- This episode is also one of J.G. Hertzler's favorites. Talking about it in an interview he said, "To have the amount of profound artistry inherent in John Colicos and Neil Vipond working around you is what you live for. When you get that much experience on stage that still has the juice – that's what made that episode. Plus I had two beautiful Klingon females on either side of me. That didn't hurt!" (citation needed • edit) He also comments, "It's my favorite Deep Space Nine script. It was an actor's dream. I got to really let loose my most venomous, vindictive anger at this old man, and just attack him relentlessly. I think that made some of the viewers uncomfortable, because it was hard to like Martok in those scenes, but we all do things that people don't like. It made my character three-dimensional, so I was happy." Furthermore, "I told the producers that Martok shouldn't join in singing the ballad at the end. They were worried about that, but I said, 'Listen, Martok can give Kor all the due praise, but he cannot sing to him because the hatred is still there, underneath. He does not forgive what that man did.' I thought that was more important for my character than bringing him all the way around. I wanted to leave that show unfallen." (Star Trek: Deep Space Nine Companion (p. 622-623))
- Nancy Youngblut commented: "My work as an actor since 1982 has often meant playing tough, assertive characters, including Captain Kolana of the Ch’Tang, a Klingon commander on Star Trek: Deep Space Nine. The episode was called “Once More Unto the Breach.” I had my own ship. I loved flying my own ship".
- Kor's toast to Jadzia Dax, "To absent comrades," is reminiscent of Kirk's toast of Spock in Star Trek III: The Search for Spock and Picard's toast of Data in Star Trek Nemesis, "to absent friends," which is the traditional naval toast of the day for Sunday.
- John Colicos gives his last performance as Kor in this episode. He first appeared in the role thirty-one years previously in TOS: "Errand of Mercy". This was Colicos' final acting role before his death on 6 March 2000.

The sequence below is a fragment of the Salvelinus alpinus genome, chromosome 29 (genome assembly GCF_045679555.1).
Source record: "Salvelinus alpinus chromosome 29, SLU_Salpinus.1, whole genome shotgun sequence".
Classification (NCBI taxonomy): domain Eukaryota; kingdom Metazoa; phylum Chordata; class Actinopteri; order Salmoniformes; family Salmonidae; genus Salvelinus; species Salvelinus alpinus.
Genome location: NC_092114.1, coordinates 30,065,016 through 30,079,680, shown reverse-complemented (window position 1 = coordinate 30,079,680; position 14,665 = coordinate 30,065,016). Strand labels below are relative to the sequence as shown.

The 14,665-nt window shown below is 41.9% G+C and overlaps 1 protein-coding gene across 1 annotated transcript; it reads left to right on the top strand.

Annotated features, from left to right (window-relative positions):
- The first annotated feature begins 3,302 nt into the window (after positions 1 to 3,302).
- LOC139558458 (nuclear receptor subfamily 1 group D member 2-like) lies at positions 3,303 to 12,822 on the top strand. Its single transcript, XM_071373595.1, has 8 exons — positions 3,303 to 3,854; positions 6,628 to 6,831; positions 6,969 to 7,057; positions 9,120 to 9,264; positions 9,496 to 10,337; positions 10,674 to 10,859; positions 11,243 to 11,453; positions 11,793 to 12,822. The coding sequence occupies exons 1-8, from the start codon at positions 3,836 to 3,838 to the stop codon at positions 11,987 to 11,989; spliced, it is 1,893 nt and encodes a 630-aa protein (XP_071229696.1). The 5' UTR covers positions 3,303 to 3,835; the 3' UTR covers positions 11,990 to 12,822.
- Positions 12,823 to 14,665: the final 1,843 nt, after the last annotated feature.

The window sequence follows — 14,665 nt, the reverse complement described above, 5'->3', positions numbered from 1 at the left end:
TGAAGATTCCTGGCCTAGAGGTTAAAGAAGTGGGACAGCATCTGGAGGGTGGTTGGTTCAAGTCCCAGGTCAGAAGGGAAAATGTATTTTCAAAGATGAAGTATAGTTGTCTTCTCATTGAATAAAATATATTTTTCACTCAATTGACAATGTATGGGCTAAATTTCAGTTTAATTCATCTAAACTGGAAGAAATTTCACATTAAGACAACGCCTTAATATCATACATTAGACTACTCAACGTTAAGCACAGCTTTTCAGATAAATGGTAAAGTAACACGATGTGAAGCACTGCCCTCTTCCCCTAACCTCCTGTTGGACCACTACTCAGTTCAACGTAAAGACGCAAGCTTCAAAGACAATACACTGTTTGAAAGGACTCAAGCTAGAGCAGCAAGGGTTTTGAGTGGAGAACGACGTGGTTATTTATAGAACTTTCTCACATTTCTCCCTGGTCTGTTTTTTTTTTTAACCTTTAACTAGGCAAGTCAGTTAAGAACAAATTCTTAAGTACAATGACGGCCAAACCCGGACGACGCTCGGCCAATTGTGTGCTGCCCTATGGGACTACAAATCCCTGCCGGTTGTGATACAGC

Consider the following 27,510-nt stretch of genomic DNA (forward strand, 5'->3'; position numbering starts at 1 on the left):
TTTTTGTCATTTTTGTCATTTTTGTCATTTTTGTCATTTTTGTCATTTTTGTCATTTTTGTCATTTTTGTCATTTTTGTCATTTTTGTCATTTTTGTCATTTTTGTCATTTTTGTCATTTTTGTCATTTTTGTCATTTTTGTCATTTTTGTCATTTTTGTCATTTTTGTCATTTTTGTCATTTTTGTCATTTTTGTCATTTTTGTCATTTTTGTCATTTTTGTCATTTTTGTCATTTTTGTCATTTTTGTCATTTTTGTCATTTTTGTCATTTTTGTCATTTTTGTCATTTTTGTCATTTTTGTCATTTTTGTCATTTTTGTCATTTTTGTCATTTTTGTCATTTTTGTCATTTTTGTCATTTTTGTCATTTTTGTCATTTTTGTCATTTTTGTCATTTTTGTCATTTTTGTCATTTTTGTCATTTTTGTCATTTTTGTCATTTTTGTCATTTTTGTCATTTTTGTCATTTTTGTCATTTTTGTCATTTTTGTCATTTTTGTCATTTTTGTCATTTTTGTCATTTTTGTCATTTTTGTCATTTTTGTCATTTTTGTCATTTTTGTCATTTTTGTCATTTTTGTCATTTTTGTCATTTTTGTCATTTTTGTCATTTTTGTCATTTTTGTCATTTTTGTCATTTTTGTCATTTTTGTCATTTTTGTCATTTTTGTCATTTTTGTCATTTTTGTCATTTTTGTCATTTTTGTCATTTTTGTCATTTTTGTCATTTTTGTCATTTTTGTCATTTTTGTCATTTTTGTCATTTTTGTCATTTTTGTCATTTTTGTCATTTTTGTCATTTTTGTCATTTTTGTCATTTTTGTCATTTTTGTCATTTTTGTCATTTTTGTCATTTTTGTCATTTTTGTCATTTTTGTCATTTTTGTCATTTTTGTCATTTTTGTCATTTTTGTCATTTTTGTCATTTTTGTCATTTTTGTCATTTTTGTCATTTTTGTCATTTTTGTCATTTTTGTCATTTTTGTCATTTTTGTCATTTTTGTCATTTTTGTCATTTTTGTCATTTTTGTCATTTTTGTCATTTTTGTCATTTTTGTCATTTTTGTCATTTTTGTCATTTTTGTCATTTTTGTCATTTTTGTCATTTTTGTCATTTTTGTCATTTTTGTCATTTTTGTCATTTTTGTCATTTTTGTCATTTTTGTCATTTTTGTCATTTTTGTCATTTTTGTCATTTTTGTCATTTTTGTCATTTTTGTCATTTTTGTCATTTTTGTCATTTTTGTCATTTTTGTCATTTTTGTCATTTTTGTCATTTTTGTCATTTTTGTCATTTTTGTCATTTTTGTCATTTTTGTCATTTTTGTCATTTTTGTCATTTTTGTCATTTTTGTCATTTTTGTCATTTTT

- Kor is seemingly the only person, besides Captain Sisko and Jake, to have known Curzon, Jadzia and Ezri.
- The title for this episode comes from William Shakespeare's Henry V – Act III, Scene I, lines 1-34, as Henry rouses his troops before an attack on a French castle:
Once more unto the breach, dear friends, once more; Or close the wall up with our English dead. In peace there's nothing so becomes a man/As modest stillness and humility: But when the blast of war blows in our ears, Then imitate the action of the tiger; Stiffen the sinews, summon up the blood, Disguise fair nature with hard-favour'd rage; Then lend the eye a terrible aspect; Let pry through the portage of the head/Like the brass cannon; let the brow o'erwhelm it/As fearfully as doth a galled rock/O'erhang and jutty his confounded base, Swill'd with the wild and wasteful ocean. Now set the teeth and stretch the nostril wide, Hold hard the breath and bend up every spirit/To his full height. On, on, you noblest English. Whose blood is fet from fathers of war-proof! Fathers that, like so many Alexanders, Have in these parts from morn till even fought/And sheathed their swords for lack of argument: Dishonour not your mothers; now attest/That those whom you call'd fathers did beget you. Be copy now to men of grosser blood, And teach them how to war. And you, good yeoman, Whose limbs were made in England, show us here/The mettle of your pasture; let us swear/That you are worth your breeding; which I doubt not; For there is none of you so mean and base, That hath not noble lustre in your eyes. I see you stand like greyhounds in the slips, Straining upon the start. The game's afoot: Follow your spirit, and upon this charge/Cry 'God for Harry, England, and Saint George'!"
- This speech is generally regarded as the finest battle rousing speech in all of literature. In fact, it was previously quoted by both Chang in Star Trek VI: The Undiscovered Country, and Bashir in "Armageddon Game".
- This episode features the Raid on Trelka V. During the raid, the Klingons use the meter as a unit of measure instead of the usual kellicam.
- The Dominion long-range tachyon scanner was invented for this episode to "establish a way for them to penetrate their cloak, otherwise there wouldn't have been much jeopardy for most of the show." (Star Trek: Deep Space Nine Companion (p. 624))